A beef producer and software company owner will launch a product traceability and agricultural producer social networking software in the UK this Friday, and plans to raise an undisclosed amount to expand the operation though venture capital or crowd sourcing.
Happerley’s software works by issuing bar codes to producers that mean their produce can be traced by the consumer from the farm gate and up the value chain.
Founder Matthew Ryder says that his software could be used by any UK and other EU producers who want to market and guarantee the traceability of their product. It will also allow producers to market stock, fodder and other products to fellow farmers, as well as find advance buyers and create private trading and special interest groups. Producers will be able to join for free and given a “passport” that registers their identity on the software, while those further up the value chain will be required to pay a fee.
“Happerley provides an online networking provision in addition to traceability services. Fee paying membership levels for intermediaries, retailers and restaurants [mean] there are multiple revenue streams. Our projections by year three are in the millions,” Ryder said.
He also expects the software will generate a lot of valuable data about agricultural supply chains.
He sees his new business as a challenge to Red Tractor, the food retail industry’s traceability organisation, which he says holds back more information from the consumer and doesn’t always add enough value to premium products.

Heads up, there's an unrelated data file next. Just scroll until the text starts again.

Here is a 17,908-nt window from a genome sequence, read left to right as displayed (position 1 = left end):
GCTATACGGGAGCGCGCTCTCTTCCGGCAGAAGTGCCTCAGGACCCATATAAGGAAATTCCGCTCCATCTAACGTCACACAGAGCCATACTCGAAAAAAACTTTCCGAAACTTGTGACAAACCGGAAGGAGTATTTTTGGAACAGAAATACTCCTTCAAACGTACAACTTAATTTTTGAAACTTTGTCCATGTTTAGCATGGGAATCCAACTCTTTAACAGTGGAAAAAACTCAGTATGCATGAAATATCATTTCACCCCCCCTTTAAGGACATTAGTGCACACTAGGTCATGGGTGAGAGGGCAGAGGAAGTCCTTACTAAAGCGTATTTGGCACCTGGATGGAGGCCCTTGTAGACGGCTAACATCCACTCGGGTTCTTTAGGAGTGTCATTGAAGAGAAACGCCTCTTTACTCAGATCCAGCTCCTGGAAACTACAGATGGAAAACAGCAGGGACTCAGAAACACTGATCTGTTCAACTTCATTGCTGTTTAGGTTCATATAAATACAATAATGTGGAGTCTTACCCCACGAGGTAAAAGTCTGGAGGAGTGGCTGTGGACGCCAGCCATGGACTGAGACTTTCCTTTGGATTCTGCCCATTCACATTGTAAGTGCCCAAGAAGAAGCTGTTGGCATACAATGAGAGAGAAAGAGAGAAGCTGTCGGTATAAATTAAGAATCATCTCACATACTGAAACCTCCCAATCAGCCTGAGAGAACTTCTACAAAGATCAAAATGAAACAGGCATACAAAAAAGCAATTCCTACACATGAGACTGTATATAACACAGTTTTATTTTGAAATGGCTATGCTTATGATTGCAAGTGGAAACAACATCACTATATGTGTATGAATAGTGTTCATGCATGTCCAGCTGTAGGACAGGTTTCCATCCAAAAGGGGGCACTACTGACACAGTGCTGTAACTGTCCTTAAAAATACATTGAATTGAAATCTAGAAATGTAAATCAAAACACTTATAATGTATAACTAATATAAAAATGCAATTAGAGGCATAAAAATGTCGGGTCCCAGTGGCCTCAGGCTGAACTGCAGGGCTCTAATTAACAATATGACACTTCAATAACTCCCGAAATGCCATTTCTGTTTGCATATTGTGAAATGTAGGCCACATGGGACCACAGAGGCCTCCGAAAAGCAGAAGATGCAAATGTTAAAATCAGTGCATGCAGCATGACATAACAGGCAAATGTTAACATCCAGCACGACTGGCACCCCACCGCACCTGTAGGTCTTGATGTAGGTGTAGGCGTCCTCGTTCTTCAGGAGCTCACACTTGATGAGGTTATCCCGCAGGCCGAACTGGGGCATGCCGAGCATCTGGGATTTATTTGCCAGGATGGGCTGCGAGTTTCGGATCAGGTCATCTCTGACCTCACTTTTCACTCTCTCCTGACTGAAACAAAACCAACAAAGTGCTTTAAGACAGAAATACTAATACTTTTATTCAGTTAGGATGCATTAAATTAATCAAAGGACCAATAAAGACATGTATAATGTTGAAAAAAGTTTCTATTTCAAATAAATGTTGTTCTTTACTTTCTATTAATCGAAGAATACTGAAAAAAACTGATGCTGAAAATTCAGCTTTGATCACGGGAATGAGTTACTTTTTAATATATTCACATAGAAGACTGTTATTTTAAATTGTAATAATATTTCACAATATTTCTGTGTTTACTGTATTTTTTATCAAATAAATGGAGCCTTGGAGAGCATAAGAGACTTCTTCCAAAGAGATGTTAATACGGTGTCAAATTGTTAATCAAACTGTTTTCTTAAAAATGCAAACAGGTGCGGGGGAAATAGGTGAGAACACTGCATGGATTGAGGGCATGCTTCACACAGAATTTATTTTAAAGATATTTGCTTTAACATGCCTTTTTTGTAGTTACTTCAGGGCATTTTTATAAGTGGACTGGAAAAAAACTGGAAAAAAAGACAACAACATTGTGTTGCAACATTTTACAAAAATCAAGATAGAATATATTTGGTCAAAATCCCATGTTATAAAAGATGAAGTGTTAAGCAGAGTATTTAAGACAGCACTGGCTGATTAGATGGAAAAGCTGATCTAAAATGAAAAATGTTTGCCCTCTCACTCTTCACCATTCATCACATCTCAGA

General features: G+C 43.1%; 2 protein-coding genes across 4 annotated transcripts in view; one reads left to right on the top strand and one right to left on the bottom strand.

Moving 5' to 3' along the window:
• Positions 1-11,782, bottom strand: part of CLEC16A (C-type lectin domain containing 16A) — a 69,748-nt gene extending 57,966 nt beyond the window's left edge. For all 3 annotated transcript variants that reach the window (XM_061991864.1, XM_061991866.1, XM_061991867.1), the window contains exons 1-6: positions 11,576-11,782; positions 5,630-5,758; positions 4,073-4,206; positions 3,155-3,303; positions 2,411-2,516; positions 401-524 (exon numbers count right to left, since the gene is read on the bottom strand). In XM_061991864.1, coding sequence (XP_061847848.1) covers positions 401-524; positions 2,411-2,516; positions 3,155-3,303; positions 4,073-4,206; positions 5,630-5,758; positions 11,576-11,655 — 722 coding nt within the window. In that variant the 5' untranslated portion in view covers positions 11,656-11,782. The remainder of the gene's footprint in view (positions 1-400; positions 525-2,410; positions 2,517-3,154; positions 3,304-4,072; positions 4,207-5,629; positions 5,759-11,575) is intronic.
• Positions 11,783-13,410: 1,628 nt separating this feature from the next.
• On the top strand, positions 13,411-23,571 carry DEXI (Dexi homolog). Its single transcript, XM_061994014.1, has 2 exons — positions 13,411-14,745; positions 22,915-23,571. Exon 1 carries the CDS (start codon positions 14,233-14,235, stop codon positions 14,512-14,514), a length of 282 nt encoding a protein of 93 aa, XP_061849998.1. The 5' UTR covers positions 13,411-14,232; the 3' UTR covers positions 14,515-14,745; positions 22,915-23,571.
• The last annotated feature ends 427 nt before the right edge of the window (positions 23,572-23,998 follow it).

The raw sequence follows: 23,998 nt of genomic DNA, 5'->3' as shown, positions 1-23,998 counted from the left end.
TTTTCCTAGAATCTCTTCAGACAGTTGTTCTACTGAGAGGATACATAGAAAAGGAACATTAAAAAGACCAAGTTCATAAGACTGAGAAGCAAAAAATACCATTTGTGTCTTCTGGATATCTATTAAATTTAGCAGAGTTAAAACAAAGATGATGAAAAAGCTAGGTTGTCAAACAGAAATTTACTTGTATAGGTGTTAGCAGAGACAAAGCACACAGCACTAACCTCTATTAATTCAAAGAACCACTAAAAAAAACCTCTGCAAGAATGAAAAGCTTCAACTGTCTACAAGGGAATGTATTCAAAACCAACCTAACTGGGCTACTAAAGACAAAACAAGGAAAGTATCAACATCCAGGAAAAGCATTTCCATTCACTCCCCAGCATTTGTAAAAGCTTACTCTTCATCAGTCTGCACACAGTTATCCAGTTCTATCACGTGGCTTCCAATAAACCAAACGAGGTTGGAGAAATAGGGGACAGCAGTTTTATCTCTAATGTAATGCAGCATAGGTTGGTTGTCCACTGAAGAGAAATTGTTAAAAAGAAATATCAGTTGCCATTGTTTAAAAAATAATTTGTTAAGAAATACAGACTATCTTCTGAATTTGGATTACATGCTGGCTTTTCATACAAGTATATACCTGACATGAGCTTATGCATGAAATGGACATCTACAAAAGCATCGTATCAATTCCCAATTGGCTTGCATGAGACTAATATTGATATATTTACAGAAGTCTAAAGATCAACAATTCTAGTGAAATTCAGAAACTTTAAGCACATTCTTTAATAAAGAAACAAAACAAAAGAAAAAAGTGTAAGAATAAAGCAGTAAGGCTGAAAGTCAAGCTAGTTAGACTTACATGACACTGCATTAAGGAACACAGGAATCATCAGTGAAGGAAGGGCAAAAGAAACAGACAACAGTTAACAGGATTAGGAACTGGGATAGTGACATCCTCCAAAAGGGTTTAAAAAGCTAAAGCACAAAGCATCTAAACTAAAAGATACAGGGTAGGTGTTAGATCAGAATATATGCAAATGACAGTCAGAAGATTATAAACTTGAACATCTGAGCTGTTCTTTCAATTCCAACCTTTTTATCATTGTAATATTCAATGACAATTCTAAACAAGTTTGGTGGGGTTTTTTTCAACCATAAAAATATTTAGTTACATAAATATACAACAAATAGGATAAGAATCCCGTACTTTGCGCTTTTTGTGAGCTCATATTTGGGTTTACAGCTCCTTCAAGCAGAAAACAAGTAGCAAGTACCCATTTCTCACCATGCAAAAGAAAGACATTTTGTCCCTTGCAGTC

“Our aim is to create a win win for producers. Great new trading opportunities, consumer visibility and finally some control of their own provenance, ultimately paid for by those who profit from UK producers,” said Ryder.
“I would say that while there is much progress and many startups concerning industry centred traceability software, ours is a unique rounded solution connecting the producer to the consumer and involving every level of the food chain between. It carries the integrity of being producer-driven while involving the consumer too,” Ryder told Agri Investor.
He quoted examples of local butchers and restaurants selling meat they sold as British which had in fact come from Denmark or other countries, saying that accounts of where livestock are reared, and then slaughtered, can muddy how traceable local products are.
“Livestock get moved around sometimes from when they are young to when they are older, and then again when they are slaughtered. Consumers want to know where their food comes from, whether it is chicken from Lithuania or the UK, because then they can make an informed decision on what they are eating.”
As well as producing beef with his wife, Ryder runs his own software company. His co-director at Happerley is Clifford Freeman, a director at Gloucester Born Beef who sold his poultry production company, Freeman’s of Newent, to Cargill in 2008.